Green’s Dictionary of Slang

drum n.3

[ety. unknown; ? the image of the hollow drum resembling a hollow house or room or the use of drum n.2 as a fig. house for wandering gypsies and tinkers]
(orig. UK Und.)

1. [late 18C–19C] a social gathering, a party.

2. [mid-19C] a casino.

3. [mid-19C–1950s] a saloon, a drinking house, a speakeasy, a nightclub.

4. [mid-19C+] a brothel.

5. [mid-19C+] a house, a home.

6. [late 19C] a travelling salesman’s stall.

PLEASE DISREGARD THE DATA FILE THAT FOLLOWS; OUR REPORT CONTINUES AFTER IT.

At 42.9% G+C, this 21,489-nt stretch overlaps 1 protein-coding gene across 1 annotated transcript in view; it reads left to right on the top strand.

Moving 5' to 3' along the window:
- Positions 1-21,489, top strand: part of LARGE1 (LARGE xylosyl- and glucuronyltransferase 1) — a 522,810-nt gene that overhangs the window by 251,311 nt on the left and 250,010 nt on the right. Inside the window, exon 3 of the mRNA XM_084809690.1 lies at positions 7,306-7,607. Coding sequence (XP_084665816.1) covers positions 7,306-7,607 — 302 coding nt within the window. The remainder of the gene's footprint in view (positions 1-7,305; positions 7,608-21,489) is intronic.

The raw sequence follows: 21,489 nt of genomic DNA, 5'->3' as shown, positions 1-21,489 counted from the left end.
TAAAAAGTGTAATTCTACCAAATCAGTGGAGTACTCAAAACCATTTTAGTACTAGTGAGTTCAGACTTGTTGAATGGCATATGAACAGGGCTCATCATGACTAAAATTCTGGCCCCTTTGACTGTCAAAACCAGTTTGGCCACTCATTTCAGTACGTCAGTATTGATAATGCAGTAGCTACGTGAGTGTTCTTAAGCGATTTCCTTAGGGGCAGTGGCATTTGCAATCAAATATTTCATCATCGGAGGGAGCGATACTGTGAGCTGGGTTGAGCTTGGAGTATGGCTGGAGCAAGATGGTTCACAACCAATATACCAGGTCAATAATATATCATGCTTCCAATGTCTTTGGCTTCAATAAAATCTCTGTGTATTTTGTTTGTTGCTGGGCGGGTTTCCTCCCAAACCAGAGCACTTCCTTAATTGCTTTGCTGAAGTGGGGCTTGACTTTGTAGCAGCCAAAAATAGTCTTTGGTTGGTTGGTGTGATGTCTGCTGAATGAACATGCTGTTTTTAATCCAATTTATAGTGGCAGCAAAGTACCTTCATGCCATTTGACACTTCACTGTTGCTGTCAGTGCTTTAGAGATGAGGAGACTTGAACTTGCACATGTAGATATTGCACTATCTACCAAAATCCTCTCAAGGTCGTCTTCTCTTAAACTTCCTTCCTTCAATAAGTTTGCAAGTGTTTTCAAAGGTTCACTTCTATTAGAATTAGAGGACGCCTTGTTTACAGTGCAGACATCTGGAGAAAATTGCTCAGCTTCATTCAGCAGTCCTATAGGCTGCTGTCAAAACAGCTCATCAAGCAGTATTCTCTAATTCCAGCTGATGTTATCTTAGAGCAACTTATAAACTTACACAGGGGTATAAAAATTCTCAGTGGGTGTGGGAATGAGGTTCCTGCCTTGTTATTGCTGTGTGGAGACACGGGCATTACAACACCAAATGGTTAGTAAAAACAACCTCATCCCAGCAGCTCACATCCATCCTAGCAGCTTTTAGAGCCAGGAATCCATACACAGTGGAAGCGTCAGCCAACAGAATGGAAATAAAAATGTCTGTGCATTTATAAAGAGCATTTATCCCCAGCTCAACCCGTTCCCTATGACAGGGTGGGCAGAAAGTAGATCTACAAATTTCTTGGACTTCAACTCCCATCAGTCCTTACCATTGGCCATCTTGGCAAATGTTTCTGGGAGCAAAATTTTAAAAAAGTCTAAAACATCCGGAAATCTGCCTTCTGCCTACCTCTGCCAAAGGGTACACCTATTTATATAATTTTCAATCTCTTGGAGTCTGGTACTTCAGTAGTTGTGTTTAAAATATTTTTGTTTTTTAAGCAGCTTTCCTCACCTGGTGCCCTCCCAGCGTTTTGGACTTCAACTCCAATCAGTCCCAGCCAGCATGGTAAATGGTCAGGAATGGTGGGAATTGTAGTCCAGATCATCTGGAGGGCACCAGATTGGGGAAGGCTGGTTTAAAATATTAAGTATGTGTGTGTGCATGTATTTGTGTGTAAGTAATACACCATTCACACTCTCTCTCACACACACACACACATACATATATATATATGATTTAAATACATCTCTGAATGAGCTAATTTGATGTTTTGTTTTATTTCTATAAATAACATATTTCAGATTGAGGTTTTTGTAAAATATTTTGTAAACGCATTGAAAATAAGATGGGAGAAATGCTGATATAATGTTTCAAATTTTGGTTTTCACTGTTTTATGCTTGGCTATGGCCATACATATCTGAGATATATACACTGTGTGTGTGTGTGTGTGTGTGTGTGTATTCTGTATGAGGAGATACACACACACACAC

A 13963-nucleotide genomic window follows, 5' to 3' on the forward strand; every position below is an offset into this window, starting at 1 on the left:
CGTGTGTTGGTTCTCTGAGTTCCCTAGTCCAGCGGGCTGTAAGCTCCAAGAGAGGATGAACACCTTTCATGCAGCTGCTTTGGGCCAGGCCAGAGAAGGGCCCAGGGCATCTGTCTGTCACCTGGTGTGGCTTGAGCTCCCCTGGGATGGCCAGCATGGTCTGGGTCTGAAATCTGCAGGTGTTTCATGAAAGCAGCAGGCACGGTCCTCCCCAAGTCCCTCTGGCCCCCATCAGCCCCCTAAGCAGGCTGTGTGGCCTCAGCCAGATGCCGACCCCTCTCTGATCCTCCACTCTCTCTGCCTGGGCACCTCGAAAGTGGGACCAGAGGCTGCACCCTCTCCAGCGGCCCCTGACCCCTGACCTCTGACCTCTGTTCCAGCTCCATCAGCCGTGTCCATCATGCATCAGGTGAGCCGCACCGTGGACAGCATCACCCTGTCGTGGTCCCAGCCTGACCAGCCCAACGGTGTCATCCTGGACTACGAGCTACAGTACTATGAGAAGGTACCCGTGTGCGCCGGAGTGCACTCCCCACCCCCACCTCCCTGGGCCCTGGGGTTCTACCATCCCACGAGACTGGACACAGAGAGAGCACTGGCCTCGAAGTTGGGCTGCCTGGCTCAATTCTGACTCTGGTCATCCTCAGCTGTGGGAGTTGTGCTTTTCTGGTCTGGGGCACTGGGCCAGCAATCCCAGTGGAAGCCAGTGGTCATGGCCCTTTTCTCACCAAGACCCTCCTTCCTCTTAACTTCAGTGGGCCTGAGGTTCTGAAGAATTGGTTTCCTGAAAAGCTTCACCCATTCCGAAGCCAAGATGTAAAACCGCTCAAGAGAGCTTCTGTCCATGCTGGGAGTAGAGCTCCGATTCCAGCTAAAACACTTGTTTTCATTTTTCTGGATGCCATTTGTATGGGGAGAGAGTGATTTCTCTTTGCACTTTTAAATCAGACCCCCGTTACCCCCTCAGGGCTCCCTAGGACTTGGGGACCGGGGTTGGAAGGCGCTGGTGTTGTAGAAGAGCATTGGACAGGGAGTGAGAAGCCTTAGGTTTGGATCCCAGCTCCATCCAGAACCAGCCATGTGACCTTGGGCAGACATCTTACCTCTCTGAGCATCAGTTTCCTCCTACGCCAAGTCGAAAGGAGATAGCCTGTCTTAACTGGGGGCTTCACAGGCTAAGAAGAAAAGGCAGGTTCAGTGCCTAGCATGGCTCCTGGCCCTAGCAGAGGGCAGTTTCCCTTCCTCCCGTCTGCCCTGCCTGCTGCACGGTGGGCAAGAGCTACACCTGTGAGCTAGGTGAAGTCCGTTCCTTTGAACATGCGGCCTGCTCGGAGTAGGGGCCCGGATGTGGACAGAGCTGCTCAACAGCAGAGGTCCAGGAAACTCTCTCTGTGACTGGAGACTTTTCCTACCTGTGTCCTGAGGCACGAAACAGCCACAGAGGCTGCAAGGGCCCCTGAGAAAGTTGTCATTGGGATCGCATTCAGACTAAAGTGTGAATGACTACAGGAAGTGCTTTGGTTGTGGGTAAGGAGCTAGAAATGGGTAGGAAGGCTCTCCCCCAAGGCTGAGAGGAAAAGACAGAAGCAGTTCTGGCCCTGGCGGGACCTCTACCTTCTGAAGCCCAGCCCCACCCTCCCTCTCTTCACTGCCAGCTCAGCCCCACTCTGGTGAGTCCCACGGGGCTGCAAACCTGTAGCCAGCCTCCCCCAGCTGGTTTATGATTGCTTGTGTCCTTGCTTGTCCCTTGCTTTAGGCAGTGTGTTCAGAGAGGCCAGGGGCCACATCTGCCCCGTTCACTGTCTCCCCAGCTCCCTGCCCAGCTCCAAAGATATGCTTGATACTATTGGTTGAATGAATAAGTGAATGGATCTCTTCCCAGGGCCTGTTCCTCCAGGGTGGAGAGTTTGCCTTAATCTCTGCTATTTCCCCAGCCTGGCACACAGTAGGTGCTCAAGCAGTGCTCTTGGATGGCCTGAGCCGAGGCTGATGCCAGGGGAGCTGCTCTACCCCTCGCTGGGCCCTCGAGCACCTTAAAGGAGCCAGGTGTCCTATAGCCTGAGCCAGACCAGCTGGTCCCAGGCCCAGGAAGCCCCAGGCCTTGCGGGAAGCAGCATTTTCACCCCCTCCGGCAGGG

7. [late 19C+] a prison cell, a prison.

8. [1900s; 1980s] (Aus./US) a room.

9. [1920s] (US) a place, a town.

10. [1930s] (US tramp) a safe.

11. [1960s] (US prison) a criminal’s hide-out.

In phrases

break a drum (v.)

[mid-19C] (UK Und.) to burgle a house.

speel (on) the drum (v.) [speel v.1 ]

[mid–late 19C] to go off with stolen property.

square drum (n.) [square adj. (1) ]

[mid-19C] (UK Und.) a public house (mainly) frequented by non-criminal customers.